Now, a question you might not be doubting. Will the input sum equal to the output? Not always, No. Instead, outputs add up to slightly less than inputs and the difference represents an implied “transaction fee,” which is a small payment collected by the miner who includes the transaction in the ledger.

What does the transaction contain?

The transaction contains proof of ownership for each amount of bitcoin (inputs) whose value is transferred, in the form of a digital signature from the owner, which can be independently validated by anyone. In bitcoin terms, “spending” is signing a transaction that transfers value from a previous transaction over to a new owner identified by a bitcoin address.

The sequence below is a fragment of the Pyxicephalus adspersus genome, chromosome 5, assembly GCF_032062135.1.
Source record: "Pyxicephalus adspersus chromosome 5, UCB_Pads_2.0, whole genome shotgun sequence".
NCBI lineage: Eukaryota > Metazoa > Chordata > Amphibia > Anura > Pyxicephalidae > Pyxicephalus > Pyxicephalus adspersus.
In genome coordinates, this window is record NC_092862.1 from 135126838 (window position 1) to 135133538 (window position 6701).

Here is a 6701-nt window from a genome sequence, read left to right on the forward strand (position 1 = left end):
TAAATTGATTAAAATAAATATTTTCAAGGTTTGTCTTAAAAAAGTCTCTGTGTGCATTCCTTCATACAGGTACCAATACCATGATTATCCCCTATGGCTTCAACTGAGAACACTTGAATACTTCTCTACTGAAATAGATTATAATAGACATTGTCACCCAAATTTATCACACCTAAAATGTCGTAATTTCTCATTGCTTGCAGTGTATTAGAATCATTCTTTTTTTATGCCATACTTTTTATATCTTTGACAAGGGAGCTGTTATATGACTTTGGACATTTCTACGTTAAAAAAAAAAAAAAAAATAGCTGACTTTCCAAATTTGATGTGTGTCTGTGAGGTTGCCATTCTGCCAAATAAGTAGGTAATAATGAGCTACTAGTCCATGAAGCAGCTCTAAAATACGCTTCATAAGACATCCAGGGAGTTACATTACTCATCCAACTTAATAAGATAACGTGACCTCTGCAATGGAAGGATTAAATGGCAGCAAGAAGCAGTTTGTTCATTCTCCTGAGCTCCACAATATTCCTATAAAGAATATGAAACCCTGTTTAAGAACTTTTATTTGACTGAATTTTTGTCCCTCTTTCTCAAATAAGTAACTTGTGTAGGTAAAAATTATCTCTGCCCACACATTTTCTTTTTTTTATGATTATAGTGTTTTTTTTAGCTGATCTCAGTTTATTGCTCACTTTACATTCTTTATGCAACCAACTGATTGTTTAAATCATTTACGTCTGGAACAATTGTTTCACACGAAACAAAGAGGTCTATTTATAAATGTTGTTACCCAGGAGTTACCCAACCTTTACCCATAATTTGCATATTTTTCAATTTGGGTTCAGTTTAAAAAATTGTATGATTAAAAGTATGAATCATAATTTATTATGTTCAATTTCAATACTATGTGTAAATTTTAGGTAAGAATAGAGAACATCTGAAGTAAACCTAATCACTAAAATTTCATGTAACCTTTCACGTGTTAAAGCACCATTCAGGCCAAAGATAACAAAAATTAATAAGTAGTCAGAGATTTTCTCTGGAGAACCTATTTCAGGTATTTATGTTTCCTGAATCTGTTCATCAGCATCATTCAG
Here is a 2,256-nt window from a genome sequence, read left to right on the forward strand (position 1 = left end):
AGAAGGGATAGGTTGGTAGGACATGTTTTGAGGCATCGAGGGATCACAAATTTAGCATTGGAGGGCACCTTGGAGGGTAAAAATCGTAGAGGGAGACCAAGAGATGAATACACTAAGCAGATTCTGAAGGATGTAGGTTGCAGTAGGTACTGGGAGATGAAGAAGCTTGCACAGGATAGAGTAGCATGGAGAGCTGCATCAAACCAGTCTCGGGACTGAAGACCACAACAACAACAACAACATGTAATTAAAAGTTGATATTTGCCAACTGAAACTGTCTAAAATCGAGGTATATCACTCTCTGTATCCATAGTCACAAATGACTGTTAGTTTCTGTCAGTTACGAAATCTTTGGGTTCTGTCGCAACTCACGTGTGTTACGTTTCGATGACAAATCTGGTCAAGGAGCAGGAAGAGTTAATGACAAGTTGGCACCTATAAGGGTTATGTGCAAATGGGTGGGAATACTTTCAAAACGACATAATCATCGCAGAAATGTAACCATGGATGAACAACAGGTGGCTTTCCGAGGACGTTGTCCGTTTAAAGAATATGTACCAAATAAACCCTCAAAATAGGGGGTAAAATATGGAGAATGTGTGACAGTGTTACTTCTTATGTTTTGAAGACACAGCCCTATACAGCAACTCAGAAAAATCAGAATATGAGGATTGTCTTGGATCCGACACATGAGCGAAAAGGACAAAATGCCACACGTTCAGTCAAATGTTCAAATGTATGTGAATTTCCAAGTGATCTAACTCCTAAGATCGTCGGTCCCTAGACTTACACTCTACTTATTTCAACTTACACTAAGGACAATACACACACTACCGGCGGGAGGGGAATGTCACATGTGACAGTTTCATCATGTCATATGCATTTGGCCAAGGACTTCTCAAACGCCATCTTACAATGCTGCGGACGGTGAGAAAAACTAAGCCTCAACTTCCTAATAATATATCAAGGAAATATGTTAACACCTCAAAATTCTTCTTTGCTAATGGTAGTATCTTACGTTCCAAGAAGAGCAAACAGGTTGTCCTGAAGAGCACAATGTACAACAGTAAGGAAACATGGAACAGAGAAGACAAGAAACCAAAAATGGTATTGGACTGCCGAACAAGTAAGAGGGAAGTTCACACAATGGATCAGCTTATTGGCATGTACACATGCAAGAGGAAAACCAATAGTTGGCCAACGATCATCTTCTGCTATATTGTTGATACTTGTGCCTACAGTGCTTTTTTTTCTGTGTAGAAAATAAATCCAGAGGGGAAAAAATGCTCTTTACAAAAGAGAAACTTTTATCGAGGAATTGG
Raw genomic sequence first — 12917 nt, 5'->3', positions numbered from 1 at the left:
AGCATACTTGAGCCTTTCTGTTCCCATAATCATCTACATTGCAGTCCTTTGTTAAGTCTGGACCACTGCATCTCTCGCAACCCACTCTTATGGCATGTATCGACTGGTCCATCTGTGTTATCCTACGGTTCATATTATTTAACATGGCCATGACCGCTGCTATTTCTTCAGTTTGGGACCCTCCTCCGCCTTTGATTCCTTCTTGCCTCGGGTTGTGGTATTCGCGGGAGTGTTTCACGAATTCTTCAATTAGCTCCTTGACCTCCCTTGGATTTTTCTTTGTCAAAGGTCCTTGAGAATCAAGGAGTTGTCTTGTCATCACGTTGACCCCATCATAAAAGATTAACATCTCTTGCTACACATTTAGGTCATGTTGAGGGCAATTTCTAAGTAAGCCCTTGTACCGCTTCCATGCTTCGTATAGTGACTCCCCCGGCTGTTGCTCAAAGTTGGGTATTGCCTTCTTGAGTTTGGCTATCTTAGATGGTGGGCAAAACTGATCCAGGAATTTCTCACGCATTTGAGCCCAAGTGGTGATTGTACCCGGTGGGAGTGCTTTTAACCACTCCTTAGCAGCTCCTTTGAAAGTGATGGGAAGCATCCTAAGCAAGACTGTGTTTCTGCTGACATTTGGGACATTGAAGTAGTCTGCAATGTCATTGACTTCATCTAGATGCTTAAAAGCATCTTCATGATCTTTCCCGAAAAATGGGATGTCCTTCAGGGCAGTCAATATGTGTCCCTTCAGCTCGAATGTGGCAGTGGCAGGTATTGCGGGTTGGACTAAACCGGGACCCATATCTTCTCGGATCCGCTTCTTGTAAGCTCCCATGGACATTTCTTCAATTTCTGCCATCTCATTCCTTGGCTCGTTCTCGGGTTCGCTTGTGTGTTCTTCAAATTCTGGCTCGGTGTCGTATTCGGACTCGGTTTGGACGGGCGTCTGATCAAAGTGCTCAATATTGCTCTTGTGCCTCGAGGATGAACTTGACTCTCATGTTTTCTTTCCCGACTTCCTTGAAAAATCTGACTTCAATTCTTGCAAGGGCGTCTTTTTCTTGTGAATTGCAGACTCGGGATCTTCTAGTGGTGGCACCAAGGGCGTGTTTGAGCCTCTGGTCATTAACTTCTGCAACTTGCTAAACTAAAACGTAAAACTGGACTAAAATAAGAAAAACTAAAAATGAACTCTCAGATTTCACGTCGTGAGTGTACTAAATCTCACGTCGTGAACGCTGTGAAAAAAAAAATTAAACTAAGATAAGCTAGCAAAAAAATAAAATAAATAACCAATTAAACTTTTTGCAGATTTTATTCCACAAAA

How are bitcoins generated?

Well, they are generated by a process called mining and people who mine Bitcoins are called miners. We can look into that in more detail in the next part of the blog. To make the process simple, let’s consider Harry as a miner ( you remember him right, the dinner guy 😉 ). Continue reading here

Category : General

Siju Jacob

Siju Jacob

Web enthusiast and tech savvy, curious to solve and find solutions to seemingly difficult tasks. Currently working as System Engineer at SupportSages and although his skill set is vast, his greatest expertise revolve in the worlds of system administration.